“But why isn’t it in print,” and “I want to be on the front cover of The New York Times” are phrases commonly tossed in the faces of communications professionals, often after sharing an amazing online placement with the client.
While we understand the thrill of seeing your business’ name on the front page of the business section in a national newspaper, your target audience isn’t necessarily reading the hard copy of this outlet.
The New York Times recently announced the restructuring of its newsroom to a centralized desk responsible for putting out the daily print edition. It went further to release a mission statement highlighting a new era and organizational focus around – you guessed it – digital delivery and the role of mobile to engage readers 1:1.
Even print acknowledges print isn’t relevant anymore.
So, what does this mean for communications professionals, brands and the media industry?
Accept that success does not mean a print placement. Just stop. Instead, think about how well your story will play out online, especially on mobile devices. Think simple visuals, quick data points, and tips. What is the tension in your story, why will people care and will it get them talking and interacting with your brand and each other. What will it make people feel.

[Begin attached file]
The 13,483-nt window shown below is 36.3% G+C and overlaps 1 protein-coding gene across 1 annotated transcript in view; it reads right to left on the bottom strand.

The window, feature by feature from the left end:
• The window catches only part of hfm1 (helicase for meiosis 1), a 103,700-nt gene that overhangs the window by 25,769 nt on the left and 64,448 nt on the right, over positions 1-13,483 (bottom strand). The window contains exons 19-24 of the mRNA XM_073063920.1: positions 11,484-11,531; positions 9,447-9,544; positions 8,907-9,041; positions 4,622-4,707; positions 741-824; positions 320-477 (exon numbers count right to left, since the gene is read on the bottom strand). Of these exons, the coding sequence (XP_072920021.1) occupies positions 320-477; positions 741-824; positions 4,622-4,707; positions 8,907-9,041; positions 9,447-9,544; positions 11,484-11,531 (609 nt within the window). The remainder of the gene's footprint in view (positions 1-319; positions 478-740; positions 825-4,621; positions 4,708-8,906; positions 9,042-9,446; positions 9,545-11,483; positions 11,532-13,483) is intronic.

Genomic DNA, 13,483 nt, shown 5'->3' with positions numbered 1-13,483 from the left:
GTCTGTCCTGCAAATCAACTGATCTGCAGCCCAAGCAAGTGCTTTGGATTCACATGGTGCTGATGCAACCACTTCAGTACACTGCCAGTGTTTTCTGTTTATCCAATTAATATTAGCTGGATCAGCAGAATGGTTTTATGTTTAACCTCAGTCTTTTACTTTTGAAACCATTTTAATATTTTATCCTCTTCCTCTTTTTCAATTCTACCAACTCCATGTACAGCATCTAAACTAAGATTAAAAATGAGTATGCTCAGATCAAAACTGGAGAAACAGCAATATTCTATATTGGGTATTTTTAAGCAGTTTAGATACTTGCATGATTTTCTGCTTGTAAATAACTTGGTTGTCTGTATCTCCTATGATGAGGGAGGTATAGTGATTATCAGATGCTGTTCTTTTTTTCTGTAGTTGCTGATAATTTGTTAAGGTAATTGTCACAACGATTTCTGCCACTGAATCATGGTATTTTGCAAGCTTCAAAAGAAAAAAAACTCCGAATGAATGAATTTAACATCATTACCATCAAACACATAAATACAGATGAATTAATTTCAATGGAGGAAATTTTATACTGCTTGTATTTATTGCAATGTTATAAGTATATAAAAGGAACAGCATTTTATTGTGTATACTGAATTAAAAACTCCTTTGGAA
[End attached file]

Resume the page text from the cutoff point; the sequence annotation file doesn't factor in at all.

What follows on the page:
Brace yourself. This shift by The New York Times is likely just the beginning. One of the first publications to embrace digital, it’s a trend-setting publication. Expect to see more outlets reassess its internal structure and try new things, especially as they see how it works out for NYT.
Consider new ways to pitch print desks. A centralized, separate desk means you may have to approach your pitch differently. Will you be taking your story to two people at the publication? Should you be focusing on different things based on whether you are pitching print vs digital. And, what types of stories may be worth really pushing a “front page” print story vs a digital story. It’ll likely be a learning curve for communicators and the publications adopting a new structure.
If you’re one of the luddites desperately clinging to the desire to secure a print feature as a key metric, it’s time to get with The New York Times and let’s get digital.